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Christ's Exaltation

Let us continue on Christ’s humiliation. We will look at His exaltation. Remember He was in glory, he had an exalted position. Then He came in humiliation as a human being. Then He is exalted again as we see. Isaiah prophesied 700 years earlier concerning the humiliation of Christ. Isaiah 53 says, “There was no beauty that we should desire of him. He was despised and rejected by men, a man of sorrow and acquainted with grief,… rejected and we did not esteem Him, He was oppressed and He was afflicted, he was led as lamb to the slaughter….” (I just highlighted some). He said in the Garden of Gethsemane, “Father, if it is Your will, take this cup away from Me; nevertheless not My will, but Yours be done.” (John 22:42)

Philippians 2:5-11 tells us that the early Christians demonstrated how the Man Jesus humbled Himself even to the point of death, the death of the cross. It gives us an example to follow Him in the area of humility and obedience. That is why Paul said in Phil.2:5, “Let this mind be in you which was also in Christ Jesus.” Furthermore Paul said, “ who, being in the form of God, did not consider it robbery to be equal with God, but made Himself of no reputation, taking the form of a bond-servant, and coming in the likeness of men. And being found in appearance as a man, He humbled Himself and became obedient to the point of death,

Paul declared forcefully that Jesus “being in the form of God, did not consider it robbery to be equal with God.” (v.6) In simple terms, Jesus did not regard the glory that He enjoyed with the Father and the Spirit from all eternity as something to be guarded jealousy and to hold fast or to forcefully cling to that exalted position. But rather He voluntarily, willingly, laid aside that exalted position. He was willing to empty Himself and make Himself “of no reputation.” (v.7a).

J. I. Packer, a great theologian who wrote many books on theology, said: “The incarnation is in itself an unfathomable mystery, but it makes sense of everything else that the NT contains.” When we say that His human nature is truly human. It means just like us, but sinless. He was thirsty, hungry, tired, and needed sleep etc.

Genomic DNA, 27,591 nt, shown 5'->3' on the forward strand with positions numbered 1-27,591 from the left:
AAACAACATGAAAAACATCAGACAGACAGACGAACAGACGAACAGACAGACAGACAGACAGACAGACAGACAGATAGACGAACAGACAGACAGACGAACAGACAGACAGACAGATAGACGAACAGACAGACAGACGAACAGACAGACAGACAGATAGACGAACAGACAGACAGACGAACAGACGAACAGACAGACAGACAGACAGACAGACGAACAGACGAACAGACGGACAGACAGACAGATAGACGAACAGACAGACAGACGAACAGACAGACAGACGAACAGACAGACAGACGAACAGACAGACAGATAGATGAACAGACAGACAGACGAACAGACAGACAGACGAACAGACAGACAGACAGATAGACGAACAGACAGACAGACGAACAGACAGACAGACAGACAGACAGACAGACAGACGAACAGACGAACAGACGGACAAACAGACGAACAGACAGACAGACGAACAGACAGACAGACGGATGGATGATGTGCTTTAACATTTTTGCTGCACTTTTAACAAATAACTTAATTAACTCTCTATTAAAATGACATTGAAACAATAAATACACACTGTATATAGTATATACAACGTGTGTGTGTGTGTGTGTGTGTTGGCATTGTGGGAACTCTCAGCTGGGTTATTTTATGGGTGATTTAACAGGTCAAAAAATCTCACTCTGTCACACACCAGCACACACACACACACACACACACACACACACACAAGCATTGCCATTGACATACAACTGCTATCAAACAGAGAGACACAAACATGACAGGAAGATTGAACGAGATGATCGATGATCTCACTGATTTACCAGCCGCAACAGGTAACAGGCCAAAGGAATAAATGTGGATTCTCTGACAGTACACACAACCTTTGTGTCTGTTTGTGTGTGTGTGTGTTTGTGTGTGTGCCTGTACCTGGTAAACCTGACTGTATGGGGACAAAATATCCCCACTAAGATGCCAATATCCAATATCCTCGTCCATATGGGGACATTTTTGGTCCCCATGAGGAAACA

Yes, He left His glory, his privilege and exalted position. In the incarnation He made Himself of “no reputation.” What does it mean? He allowed His divine, exalted standing to be subjected to human hostility, persecution, criticism, denial and betrayal. Verse 7b says “He took the form of a bond-servant and came in the likeness of a man.”

It is awesome enough that Christ came as a Man, but it is also amazing to think that He came as a slave. Being a slave has no exaltation, no honour, no dignity at all. That is what happened on the way to Mt Calvary as He carried the cross. On that condition the Kenotic hymn says, “He humbled Himself and became obedient to the point of death, even the death of the cross” (v.8). Obedience to the Father was the secret of His exaltation.

As believers in Christ, we must be obedient and faithful to the truths of this important doctrine-about Jesus incarnation, becoming a Man. But also His eternal Deity. He is a true God and a true Man. True historic Christianity can stand the forces of wrong teaching if we truly believe and are faithful to this doctrine and cause. Let us not be carried away by different winds of false doctrine around us.

Remember, it is by God’s grace that we have discovered this truth, and this truth has set us free. Let us enjoy the freedom of His truth and grace. Happy Christmas!

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